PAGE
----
Love can make us do some pretty crazy things. When we’re in love, our brains release a cocktail of neurochemicals that not only affect our moods and our well-being, but are also crucial for the survival of the human race. So what would happen if we all woke up one day without the ability to give, receive, or feel love? Would we still have any desire to procreate? Or would our species just fade out of existence?
When we talk about love, we’re not just referring to the romantic type that exists between sexual partners. We’re also talking about the platonic love between family members, friends, and, believe it or not, even co-workers. Because love extends into so many different aspects of our lives, a world without it would mean a lot more than just not wanting to make babies anymore.
How would our economy change? Would sex disappear completely? And why could a lack of love lead to a world full of substance abuse? Before we can appreciate how different our lives would be without love, we have to understand how it works first. Love is not as simple as the “happily ever after” tales you may have heard. Instead, it’s more like a complex dance of neurochemicals.
Sounds romantic, right? Falling in love starts with an attraction between two people, and evolves into an attachment. When we fall in love, it stimulates the pleasure center of the brain. And that results in the release of feel-good chemicals such as dopamine, oxytocin, serotonin, and adrenaline. These chemicals don’t just put a smile on your face, they’re also important for your overall well-being.
Dopamine creates feelings of pleasure and satisfaction, and it boosts your mood and motivation. It also helps regulate your learning, and your emotional responses. Oxytocin is known as the “cuddle hormone,” because we release it when people snuggle, or bond socially. It’s particularly important for women during the birthing process and nursing.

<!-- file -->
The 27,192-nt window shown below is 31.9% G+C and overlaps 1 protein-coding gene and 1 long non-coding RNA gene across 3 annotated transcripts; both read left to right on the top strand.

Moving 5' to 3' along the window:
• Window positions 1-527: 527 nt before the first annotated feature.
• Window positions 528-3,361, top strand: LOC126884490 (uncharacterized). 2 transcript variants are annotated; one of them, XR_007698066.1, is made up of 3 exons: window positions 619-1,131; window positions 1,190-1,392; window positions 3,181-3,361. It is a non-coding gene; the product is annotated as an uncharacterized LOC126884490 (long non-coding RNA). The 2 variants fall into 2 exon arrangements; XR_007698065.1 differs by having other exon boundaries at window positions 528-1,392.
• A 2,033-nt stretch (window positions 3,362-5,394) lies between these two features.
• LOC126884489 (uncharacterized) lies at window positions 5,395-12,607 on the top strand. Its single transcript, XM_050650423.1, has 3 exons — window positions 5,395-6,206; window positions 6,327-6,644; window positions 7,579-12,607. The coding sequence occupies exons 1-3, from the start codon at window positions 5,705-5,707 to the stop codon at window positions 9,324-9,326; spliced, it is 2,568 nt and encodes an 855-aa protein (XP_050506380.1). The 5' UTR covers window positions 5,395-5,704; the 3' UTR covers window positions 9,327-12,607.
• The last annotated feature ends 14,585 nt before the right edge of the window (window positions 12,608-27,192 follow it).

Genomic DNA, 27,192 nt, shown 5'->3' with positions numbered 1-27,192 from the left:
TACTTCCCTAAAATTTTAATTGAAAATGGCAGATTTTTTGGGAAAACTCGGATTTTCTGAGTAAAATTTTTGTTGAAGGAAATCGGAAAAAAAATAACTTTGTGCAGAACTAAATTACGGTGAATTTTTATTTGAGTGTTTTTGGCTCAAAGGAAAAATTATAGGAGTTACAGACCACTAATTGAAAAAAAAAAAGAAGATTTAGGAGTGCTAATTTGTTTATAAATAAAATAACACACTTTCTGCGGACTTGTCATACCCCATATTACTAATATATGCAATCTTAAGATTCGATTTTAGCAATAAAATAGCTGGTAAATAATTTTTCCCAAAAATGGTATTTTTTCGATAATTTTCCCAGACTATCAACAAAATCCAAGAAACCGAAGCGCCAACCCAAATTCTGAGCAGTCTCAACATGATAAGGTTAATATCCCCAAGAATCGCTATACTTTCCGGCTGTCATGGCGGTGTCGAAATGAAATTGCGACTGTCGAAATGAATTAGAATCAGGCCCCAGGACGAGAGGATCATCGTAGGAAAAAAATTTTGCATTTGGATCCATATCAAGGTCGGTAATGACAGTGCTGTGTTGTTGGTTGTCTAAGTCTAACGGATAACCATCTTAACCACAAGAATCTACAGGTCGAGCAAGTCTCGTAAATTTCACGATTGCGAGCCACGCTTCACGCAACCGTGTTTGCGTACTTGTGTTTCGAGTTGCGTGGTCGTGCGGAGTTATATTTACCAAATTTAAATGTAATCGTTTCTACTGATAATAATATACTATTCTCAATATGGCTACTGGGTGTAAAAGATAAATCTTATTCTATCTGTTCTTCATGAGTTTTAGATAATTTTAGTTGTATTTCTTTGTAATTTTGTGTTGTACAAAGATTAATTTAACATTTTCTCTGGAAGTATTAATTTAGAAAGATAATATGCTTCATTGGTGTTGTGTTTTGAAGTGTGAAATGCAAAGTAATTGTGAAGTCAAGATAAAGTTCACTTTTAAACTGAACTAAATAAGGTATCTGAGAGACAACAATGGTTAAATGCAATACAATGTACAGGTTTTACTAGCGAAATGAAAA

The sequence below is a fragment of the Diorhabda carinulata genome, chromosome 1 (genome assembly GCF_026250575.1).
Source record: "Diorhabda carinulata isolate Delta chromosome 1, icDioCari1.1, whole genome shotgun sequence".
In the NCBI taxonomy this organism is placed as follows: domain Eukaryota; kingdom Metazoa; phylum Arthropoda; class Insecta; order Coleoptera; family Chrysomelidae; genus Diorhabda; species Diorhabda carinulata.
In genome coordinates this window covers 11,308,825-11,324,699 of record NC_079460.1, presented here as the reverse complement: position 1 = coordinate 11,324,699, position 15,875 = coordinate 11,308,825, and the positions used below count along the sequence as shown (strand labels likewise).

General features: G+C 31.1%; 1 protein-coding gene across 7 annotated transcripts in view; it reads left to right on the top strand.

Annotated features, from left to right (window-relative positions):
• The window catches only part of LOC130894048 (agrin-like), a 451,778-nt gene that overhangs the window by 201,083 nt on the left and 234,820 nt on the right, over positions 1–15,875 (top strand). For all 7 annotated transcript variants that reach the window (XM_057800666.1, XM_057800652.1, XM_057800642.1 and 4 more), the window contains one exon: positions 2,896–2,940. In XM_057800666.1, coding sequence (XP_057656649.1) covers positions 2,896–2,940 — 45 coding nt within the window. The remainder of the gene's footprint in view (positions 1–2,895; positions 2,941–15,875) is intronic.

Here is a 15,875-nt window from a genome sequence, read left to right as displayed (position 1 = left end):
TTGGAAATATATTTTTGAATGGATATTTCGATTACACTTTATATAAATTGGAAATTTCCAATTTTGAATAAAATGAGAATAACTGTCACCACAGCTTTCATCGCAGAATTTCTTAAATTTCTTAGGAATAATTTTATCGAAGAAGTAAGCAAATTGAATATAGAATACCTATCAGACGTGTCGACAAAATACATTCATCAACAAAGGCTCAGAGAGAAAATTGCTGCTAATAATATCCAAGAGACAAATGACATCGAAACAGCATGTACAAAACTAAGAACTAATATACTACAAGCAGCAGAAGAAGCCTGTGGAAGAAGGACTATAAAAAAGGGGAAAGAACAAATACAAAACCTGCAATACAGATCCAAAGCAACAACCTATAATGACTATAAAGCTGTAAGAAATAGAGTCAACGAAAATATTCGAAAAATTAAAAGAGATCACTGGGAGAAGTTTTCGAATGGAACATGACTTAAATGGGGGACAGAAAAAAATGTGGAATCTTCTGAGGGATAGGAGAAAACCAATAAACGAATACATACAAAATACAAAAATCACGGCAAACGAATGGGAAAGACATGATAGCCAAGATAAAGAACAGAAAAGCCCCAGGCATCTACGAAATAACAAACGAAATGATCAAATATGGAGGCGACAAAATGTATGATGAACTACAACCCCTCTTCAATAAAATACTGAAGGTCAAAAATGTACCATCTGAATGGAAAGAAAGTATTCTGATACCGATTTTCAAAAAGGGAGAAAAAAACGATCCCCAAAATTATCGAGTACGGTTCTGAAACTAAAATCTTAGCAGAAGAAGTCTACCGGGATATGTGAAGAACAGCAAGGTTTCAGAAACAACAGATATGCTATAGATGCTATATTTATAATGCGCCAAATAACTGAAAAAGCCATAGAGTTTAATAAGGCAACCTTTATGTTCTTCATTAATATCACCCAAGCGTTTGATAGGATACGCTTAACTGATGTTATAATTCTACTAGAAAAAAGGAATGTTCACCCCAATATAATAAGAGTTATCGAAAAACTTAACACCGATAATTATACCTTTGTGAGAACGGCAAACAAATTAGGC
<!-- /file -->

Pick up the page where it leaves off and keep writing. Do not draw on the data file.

Adrenaline helps you by giving your body extra energy, making it easier to focus, and is responsible for the “fight or flight” response. And serotonin is an important neurotransmitter that helps regulate anxiety, social behavior, and sexual desire. If we didn’t release these chemicals regularly, our lives would be a lot different.
For one thing, people would be having a lot less sex, as it, along with most physical interactions between people, would become more of a chore than anything else. The economy would take a major hit, because we make a lot of money off love. The industries most associated with love are jewelry, flowers, candy, and greeting cards. And they each add billions of dollars to the US economy every year.
Even the music industry would be crippled without love. It has been estimated that over 100 million love songs have been recorded. What would we sing about if we didn’t have love and breakups? If this world without love becomes the new normal, then it will be a less kind world, as people won’t feel a need to be caring towards each other.
Friendships will diminish, and family bonds will be strained. Bonding between parents and infants will not form as strongly, which could seriously affect the child’s social and cognitive development. Because the happy chemicals released in the brain by love feel so good, people may try to recreate those feelings by turning to drugs such as cocaine, methamphetamine, and ecstasy. This could lead to a rise in substance addictions.
The most alarming long-term effect of all this could be that the world’s population would begin to decrease. Love makes people want to have children and create families. If there is no love, humans won’t be driven to procreate. But the good news is that love is so deeply ingrained in our evolution, that it’s extremely unlikely to disappear overnight.
Although the scenario isn’t really plausible, imagining a world without love can show you just how much we take it for granted. If you were the last person on Earth, love would probably be one of the first things you’d miss.
- “Love: The Key To Survival?”. 2016. psych-neuro.com.
- “Difference between Romantic Love and Platonic Love”. Jamie Leelo. 2017. elitedaily.com.
- “Dopamine”. 2022. psychologytoday.com.
- “Adrenal Hormones”. 2022. endocrine.org.
- “What’S The Difference Between Epinephrine And Norepinephrine?”. 2022. healthline.com.